Angel's Trumpet

What other names is Angel's Trumpet known by?

Brugmansia suaveolens, Datura sauveolens, Devil's Trumpet, Floripondio, Stramoine Inoffensive, Stramoine Parfumée, Trompeta de Ángel, Trompette des Anges, Trompette du Jugement.

What is Angel's Trumpet?

Angel's trumpet is a plant. The leaves and flowers are used to make medicines.

Despite serious safety concerns, people use angel's trumpet as a recreational drug to induce hallucinations and euphoria. They also use it to treat asthma.

Insufficient Evidence to Rate Effectiveness for...

More evidence is needed to rate the effectiveness of angel's trumpet for these uses.

How does Angel's Trumpet work?

Angel's trumpet contains chemicals that can cause euphoria and hallucinations.

Are there safety concerns?

Angel's trumpet is UNSAFE for everyone. The entire plant is poisonous, but the leaves and seeds contain the most poison. Taking angel's trumpet can cause confusion, dilated pupils, intense thirst, dry skin, flushing, fever, high or low blood pressure, fast heartbeat, difficulty breathing, hallucinations, nervousness, loss of memory, convulsions, paralysis, coma, and death.

Special Precautions & Warnings:

Angel's trumpet is UNSAFE for anyone to use, but some people have extra reasons not to use it:

Children: Angel's trumpet is UNSAFE when taken by mouth. Severe poisoning has occurred in children who ate angel's trumpet accidentally and in teenagers who used angel's trumpet as a recreational drug.

Pregnancy and breast-feeding: Angel's trumpet is UNSAFE when taken by mouth. The entire plant is considered poisonous. Don't use it, especially if you are pregnant or breast-feeding.

Congestive heart failure (CHF): Angel's trumpet might cause rapid heartbeat and make CHF worse. Don't use it.

Constipation: Angel's trumpet might make constipation worse. Don't use it.

Down syndrome: People with Down syndrome might be especially sensitive to the dangerous side effects of angel's trumpet. Don't use it.

Esophageal reflux: Esophageal reflux is a condition in which stomach juices back up into the tube that connects the mouth and the stomach (esophagus). Angel's trumpet might make this condition worse because it can delay stomach emptying. Don't use it.

Fever: Angel's trumpet might make fever worse. Don't use it.

Stomach ulcer: Angel's trumpet might delay stomach emptying and make stomach ulcers worse. Don't use it.

Narrow-angle glaucoma: Angel's trumpet might raise the pressure inside the eye. This could make narrow-angle glaucoma worse. Don't use it.

Conditions that block the gastrointestinal tract such as atony, paralytic ileus, and stenosis: Angel's trumpet might make these conditions worse. Don't use it.

Rapid heartbeat (tachycardia): Angel's trumpet might cause make tachycardia worse. Don't use it.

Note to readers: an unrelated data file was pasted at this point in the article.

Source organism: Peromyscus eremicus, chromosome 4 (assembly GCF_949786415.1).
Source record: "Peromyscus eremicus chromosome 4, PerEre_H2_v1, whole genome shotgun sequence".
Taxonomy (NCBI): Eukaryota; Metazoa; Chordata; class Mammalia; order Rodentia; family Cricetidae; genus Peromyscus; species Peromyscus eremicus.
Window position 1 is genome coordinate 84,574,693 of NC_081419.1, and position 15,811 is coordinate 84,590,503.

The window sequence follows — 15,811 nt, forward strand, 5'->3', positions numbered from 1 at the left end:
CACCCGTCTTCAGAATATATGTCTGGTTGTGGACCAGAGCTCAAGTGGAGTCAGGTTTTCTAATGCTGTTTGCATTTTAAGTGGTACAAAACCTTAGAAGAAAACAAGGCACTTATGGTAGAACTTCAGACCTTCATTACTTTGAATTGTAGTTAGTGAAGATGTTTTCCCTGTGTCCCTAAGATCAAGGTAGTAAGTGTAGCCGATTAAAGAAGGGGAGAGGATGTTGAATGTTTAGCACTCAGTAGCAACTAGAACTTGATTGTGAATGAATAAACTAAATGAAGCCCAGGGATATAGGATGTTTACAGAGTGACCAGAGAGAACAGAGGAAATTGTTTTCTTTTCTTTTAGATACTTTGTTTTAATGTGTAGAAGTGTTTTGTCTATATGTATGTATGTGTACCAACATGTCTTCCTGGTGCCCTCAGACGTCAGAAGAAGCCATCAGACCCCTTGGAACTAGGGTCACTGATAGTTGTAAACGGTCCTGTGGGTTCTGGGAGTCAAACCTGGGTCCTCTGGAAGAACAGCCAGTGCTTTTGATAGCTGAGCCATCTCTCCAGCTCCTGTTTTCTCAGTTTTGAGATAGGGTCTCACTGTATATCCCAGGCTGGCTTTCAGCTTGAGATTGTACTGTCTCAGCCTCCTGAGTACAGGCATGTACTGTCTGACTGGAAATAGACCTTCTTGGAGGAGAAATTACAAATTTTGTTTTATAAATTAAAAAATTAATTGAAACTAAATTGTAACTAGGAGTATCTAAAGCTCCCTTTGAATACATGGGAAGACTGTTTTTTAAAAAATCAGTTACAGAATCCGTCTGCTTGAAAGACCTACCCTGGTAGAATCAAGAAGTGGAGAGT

Ulcerative colitis: Angel's trumpet might make this condition worse. Don't use it.

Difficult urination: Angel's trumpet might make this condition worse. Don't use it.

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Are there any interactions with medications?


Drying medications (Anticholinergic drugs)Interaction Rating: Moderate Be cautious with this combination.Talk with your health provider.

Angel's trumpet contains chemicals that cause a drying effect. It also affects the brain and heart. Drying medications called anticholinergic drugs can also cause these effects. Taking angel's trumpet and drying medications together might cause side effects including dry skin, dizziness, low blood pressure, fast heartbeat, and other serious side effects.

Some of these drying medications include atropine, scopolamine, and some medications used for allergies (antihistamines), and for depression (antidepressants).

Dosing considerations for Angel's Trumpet.

The appropriate dose of Angel's trumpet depends on several factors such as the user's age, health, and several other conditions. At this time there is not enough scientific information to determine an appropriate range of doses for Angel's trumpet. Keep in mind that natural products are not always necessarily safe and dosages can be important. Be sure to follow relevant directions on product labels and consult your pharmacist or physician or other healthcare professional before using.

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Natural Medicines Comprehensive Database rates effectiveness based on scientific evidence according to the following scale: Effective, Likely Effective, Possibly Effective, Possibly Ineffective, Likely Ineffective, and Insufficient Evidence to Rate (detailed description of each of the ratings).

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Reviewed on 9/17/2019
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